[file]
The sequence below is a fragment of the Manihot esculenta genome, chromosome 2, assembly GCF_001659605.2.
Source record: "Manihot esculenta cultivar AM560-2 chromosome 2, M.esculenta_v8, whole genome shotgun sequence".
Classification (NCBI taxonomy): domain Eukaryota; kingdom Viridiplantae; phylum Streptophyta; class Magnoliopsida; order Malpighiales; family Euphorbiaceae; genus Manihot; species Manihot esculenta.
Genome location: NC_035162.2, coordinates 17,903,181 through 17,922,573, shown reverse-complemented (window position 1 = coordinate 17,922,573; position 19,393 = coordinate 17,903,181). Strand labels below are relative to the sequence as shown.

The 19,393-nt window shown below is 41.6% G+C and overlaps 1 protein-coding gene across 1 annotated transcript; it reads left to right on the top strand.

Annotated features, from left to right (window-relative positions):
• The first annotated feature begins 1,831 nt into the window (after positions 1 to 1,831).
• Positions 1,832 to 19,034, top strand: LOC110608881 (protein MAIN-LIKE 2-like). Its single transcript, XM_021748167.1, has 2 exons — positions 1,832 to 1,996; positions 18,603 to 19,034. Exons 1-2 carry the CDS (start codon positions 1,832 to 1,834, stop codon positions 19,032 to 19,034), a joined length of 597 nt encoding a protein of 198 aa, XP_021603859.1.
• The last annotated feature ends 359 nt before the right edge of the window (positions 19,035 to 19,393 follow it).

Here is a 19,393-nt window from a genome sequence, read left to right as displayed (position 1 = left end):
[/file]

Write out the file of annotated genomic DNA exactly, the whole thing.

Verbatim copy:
The sequence below is a fragment of the Manihot esculenta genome, chromosome 2, assembly GCF_001659605.2.
Source record: "Manihot esculenta cultivar AM560-2 chromosome 2, M.esculenta_v8, whole genome shotgun sequence".
Classification (NCBI taxonomy): domain Eukaryota; kingdom Viridiplantae; phylum Streptophyta; class Magnoliopsida; order Malpighiales; family Euphorbiaceae; genus Manihot; species Manihot esculenta.
Genome location: NC_035162.2, coordinates 17,903,181 through 17,922,573, shown reverse-complemented (window position 1 = coordinate 17,922,573; position 19,393 = coordinate 17,903,181). Strand labels below are relative to the sequence as shown.

The 19,393-nt window shown below is 41.6% G+C and overlaps 1 protein-coding gene across 1 annotated transcript; it reads left to right on the top strand.

Annotated features, from left to right (window-relative positions):
• The first annotated feature begins 1,831 nt into the window (after positions 1 to 1,831).
• Positions 1,832 to 19,034, top strand: LOC110608881 (protein MAIN-LIKE 2-like). Its single transcript, XM_021748167.1, has 2 exons — positions 1,832 to 1,996; positions 18,603 to 19,034. Exons 1-2 carry the CDS (start codon positions 1,832 to 1,834, stop codon positions 19,032 to 19,034), a joined length of 597 nt encoding a protein of 198 aa, XP_021603859.1.
• The last annotated feature ends 359 nt before the right edge of the window (positions 19,035 to 19,393 follow it).

Here is a 19,393-nt window from a genome sequence, read left to right as displayed (position 1 = left end):